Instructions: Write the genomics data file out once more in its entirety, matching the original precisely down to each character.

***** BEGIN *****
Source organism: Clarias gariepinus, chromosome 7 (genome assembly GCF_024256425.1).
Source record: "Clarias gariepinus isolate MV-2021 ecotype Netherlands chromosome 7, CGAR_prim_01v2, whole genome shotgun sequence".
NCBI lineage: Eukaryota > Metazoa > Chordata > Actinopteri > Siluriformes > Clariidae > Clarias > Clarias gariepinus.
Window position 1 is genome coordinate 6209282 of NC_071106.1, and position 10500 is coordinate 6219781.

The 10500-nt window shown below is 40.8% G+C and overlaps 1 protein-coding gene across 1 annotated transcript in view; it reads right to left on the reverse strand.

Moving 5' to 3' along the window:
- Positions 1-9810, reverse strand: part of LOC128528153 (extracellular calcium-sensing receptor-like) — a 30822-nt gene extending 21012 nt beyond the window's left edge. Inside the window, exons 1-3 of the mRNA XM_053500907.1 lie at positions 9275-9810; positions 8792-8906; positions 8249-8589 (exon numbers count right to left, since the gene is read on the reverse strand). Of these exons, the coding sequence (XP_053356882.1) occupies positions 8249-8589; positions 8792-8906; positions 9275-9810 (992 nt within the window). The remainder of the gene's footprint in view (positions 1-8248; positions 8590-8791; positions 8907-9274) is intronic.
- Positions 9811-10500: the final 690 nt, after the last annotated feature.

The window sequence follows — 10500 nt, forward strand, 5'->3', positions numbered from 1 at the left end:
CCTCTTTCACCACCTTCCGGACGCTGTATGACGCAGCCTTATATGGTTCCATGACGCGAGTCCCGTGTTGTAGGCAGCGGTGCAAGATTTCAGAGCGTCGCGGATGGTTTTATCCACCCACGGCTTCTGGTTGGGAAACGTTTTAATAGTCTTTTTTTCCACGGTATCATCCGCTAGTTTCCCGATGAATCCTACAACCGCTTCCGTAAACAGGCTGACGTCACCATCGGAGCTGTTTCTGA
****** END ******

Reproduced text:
Source organism: Clarias gariepinus, chromosome 7 (genome assembly GCF_024256425.1).
Source record: "Clarias gariepinus isolate MV-2021 ecotype Netherlands chromosome 7, CGAR_prim_01v2, whole genome shotgun sequence".
NCBI lineage: Eukaryota > Metazoa > Chordata > Actinopteri > Siluriformes > Clariidae > Clarias > Clarias gariepinus.
Window position 1 is genome coordinate 6209282 of NC_071106.1, and position 10500 is coordinate 6219781.

The 10500-nt window shown below is 40.8% G+C and overlaps 1 protein-coding gene across 1 annotated transcript in view; it reads right to left on the reverse strand.

Moving 5' to 3' along the window:
- Positions 1-9810, reverse strand: part of LOC128528153 (extracellular calcium-sensing receptor-like) — a 30822-nt gene extending 21012 nt beyond the window's left edge. Inside the window, exons 1-3 of the mRNA XM_053500907.1 lie at positions 9275-9810; positions 8792-8906; positions 8249-8589 (exon numbers count right to left, since the gene is read on the reverse strand). Of these exons, the coding sequence (XP_053356882.1) occupies positions 8249-8589; positions 8792-8906; positions 9275-9810 (992 nt within the window). The remainder of the gene's footprint in view (positions 1-8248; positions 8590-8791; positions 8907-9274) is intronic.
- Positions 9811-10500: the final 690 nt, after the last annotated feature.

The window sequence follows — 10500 nt, forward strand, 5'->3', positions numbered from 1 at the left end:
CCTCTTTCACCACCTTCCGGACGCTGTATGACGCAGCCTTATATGGTTCCATGACGCGAGTCCCGTGTTGTAGGCAGCGGTGCAAGATTTCAGAGCGTCGCGGATGGTTTTATCCACCCACGGCTTCTGGTTGGGAAACGTTTTAATAGTCTTTTTTTCCACGGTATCATCCGCTAGTTTCCCGATGAATCCTACAACCGCTTCCGTAAACAGGCTGACGTCACCATCGGAGCTGTTTCTGA